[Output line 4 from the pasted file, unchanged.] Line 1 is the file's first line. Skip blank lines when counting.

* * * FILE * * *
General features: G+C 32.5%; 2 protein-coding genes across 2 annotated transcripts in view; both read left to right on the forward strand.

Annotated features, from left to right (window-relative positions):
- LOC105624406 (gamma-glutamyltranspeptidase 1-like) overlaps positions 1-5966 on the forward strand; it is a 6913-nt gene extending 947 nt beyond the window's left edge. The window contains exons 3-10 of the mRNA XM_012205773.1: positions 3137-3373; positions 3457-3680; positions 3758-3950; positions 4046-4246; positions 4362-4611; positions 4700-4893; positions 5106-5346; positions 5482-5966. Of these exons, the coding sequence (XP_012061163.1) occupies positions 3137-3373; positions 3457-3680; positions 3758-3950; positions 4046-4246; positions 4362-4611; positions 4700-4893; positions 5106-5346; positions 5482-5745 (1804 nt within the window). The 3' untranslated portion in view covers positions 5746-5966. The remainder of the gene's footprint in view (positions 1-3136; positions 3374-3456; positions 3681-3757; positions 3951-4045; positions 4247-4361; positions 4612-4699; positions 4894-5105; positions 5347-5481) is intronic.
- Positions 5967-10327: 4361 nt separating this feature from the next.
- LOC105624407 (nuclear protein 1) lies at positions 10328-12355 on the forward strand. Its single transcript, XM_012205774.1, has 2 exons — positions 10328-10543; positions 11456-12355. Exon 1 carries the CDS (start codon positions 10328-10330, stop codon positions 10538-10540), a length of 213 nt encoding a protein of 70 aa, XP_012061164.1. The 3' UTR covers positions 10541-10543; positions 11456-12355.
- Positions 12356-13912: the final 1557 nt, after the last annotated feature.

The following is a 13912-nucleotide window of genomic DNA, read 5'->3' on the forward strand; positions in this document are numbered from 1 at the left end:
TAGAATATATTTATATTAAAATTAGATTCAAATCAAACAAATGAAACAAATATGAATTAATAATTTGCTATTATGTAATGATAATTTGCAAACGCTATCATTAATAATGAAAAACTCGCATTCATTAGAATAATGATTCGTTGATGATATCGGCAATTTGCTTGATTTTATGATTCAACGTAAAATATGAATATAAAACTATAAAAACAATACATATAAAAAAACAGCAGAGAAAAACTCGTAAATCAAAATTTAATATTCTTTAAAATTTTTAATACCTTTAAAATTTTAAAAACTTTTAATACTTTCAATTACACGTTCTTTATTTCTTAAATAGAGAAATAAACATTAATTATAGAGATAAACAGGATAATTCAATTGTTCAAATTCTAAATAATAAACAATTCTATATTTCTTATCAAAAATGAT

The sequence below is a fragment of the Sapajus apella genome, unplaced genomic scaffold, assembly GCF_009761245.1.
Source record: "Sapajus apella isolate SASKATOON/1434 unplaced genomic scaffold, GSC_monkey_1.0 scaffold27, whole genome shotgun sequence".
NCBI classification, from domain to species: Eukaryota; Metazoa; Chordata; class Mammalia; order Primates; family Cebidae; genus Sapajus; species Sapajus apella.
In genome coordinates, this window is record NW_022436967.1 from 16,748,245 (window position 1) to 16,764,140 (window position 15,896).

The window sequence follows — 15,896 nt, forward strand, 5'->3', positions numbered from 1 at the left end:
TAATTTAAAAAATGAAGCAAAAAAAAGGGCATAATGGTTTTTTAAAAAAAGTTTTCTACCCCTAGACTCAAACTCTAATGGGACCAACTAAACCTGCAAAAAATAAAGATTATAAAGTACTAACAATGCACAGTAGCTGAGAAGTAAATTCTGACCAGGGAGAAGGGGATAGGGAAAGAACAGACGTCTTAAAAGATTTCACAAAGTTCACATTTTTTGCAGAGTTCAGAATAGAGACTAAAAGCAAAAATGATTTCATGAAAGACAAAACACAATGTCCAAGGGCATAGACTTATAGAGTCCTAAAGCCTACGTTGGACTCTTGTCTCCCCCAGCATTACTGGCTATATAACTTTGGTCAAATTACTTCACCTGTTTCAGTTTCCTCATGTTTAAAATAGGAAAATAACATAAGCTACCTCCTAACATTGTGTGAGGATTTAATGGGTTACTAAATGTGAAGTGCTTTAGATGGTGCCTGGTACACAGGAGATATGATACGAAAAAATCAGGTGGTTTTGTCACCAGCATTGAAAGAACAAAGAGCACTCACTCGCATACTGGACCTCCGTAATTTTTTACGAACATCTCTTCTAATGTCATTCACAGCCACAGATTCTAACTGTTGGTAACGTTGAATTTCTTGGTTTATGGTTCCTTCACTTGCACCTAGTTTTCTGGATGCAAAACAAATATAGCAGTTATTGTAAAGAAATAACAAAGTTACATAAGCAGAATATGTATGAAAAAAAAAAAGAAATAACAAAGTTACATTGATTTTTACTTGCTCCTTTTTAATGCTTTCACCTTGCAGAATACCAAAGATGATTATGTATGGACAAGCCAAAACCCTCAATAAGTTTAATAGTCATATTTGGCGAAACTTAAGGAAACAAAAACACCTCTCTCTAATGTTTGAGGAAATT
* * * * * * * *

- Positions 5967-10327: 4361 nt separating this feature from the next.